Coronavirus Chronicles: Unexpected Shortages of Sudden Needs


It’s not just about toilet paper and hand sanitizer. The house arrest we are all under has given rise to strange patterns of demand for products that the suppliers of those products are just not set up to meet. In an era of global supply chains, lean manufacturing, stringent inventory controls and just-in-time delivery, there is little in the way of surplus product to meet sudden demand.

Three recent experiences:

  • Yeast. Baking bread is the perfect activity when stuck at home. Lovely smells, the tactile joy of kneading dough and shaping loaves, the morally satisfying sense of returning to simpler times, the parent-child bonding. Plus, it soaks up a lot of time and tastes good. But it takes one crucial ingredient: yeast. The small but normally adequate yeast shelf in the local supermarkets are empty. My younger daughter returned from two stores this morning deeply disappointed. The popular brands are sold out on Amazon. Custodians of the alternative, sourdough starter, are growing their blobs as fast as they can to keep the neighbors supplied.
  • Hair clippers. I have been blessed with (ahem) a very nice head of hair. But unless it gets some semi-regular attention, it ends up looking like an abandoned topiary. I am overdue for a haircut, and it will be a long time before the hair salons open and even longer before I will want to sit in close proximity to a stylist. So, I figured I’d let my daughters take a shot at taming the beast. But just try to buy a solid looking buzz clipper. Sold-out, sold-out, sold-out. Now I did find one for way too much money, and it won’t arrive for a while. I will be cautious about Zoom meetings.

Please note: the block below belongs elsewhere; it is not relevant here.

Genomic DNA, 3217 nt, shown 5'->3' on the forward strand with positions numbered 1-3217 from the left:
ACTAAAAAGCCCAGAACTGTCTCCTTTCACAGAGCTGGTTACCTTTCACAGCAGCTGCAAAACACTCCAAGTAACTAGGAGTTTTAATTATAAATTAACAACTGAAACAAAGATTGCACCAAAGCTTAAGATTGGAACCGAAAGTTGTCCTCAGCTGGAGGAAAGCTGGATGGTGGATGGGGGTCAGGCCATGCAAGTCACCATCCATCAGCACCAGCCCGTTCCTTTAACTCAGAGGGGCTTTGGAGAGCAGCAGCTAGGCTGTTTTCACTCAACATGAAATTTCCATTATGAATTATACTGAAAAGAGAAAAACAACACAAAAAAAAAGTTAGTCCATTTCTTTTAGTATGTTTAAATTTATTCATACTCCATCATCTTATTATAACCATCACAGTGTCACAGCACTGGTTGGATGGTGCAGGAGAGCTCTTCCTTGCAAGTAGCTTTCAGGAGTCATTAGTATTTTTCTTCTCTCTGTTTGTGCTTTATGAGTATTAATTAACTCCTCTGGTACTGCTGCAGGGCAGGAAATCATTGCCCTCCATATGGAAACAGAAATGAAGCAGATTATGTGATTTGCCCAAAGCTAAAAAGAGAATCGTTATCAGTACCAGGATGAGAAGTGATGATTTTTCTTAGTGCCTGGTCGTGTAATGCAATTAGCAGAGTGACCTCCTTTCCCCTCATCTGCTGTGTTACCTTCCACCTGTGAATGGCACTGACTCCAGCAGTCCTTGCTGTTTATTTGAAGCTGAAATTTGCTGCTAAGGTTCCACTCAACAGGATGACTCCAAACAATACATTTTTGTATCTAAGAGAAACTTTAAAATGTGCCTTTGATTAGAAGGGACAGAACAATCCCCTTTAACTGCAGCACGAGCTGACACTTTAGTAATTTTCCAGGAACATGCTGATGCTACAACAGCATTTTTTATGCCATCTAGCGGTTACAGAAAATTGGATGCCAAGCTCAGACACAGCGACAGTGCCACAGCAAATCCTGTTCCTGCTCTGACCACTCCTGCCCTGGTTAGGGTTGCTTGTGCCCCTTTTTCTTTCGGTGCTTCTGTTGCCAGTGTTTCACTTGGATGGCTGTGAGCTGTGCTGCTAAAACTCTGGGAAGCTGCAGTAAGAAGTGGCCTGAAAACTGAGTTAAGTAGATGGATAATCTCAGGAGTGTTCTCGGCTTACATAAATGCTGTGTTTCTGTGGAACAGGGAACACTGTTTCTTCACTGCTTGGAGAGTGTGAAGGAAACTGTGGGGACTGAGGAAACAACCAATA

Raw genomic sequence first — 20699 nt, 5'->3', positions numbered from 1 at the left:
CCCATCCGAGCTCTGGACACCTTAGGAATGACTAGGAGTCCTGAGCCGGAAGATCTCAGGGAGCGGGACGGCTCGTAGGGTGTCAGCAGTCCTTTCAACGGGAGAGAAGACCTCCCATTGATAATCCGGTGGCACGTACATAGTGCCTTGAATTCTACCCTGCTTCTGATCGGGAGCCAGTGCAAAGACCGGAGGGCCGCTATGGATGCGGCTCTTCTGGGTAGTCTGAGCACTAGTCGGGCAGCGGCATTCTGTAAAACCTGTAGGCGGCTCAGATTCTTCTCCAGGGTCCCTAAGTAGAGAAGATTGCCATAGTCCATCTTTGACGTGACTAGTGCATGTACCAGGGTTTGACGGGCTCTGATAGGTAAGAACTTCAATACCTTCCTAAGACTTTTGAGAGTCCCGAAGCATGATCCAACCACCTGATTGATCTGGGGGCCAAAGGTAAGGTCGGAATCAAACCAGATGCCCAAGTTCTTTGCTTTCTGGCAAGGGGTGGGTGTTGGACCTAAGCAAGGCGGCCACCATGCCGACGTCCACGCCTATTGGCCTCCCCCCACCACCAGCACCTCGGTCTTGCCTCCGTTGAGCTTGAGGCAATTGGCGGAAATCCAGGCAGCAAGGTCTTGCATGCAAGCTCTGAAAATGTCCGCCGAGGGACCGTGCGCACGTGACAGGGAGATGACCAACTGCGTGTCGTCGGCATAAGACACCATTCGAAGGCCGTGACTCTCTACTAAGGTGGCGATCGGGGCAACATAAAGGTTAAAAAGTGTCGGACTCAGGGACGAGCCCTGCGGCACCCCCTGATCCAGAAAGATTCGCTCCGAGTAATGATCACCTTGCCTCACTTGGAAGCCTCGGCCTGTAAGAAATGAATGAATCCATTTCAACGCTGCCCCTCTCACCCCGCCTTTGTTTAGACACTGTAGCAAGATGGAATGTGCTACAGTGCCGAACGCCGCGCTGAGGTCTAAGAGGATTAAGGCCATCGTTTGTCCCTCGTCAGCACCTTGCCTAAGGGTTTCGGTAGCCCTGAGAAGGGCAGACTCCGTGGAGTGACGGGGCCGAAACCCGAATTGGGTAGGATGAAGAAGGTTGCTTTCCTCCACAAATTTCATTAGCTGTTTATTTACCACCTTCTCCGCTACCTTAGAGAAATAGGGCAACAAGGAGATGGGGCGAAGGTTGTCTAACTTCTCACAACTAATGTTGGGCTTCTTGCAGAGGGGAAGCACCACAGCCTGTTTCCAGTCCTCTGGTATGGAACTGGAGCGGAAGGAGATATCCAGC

• Computer monitors. My older daughter wisely abandoned New York City. Her entire agency is working from home, and she figured that our house would be a much nicer place for confinement than her crowded Brooklyn apartment. She brought her company laptop, but soon missed the large monitor on her desk, just like everyone else in her position. So, I set out to find a monitor. Nothing at Costco, nothing at Office Depot, and I got the last monitor in the Bellevue Best Buy store. Monitors are available online, but you will have to let you eyes go buggy for a week or two.

More shortages will emerge as we discover new ways to keep from going batty. What will be next? Sidewalk chalk? Yahtzee scorepads? Cookie cutters? Sushi wraps? I was able to trade my sister some baked goods for several large jigsaw puzzles (she swears all the pieces are in the boxes). Puzzle shortages are certain to emerge, and it won’t be pretty.

Michael Luis
Michael Luis
Michael Luis is a public policy consultant who has been wrestling with housing, growth and economic development issues around Washington State for over 30 years. He is author of several books on local history and served as mayor of Medina.


  1. Farhad Manjoo of the NYT has told us how to make our own face-masks. If only he could tell us where to buy ¼” elastic tape to keep them on with. . . .


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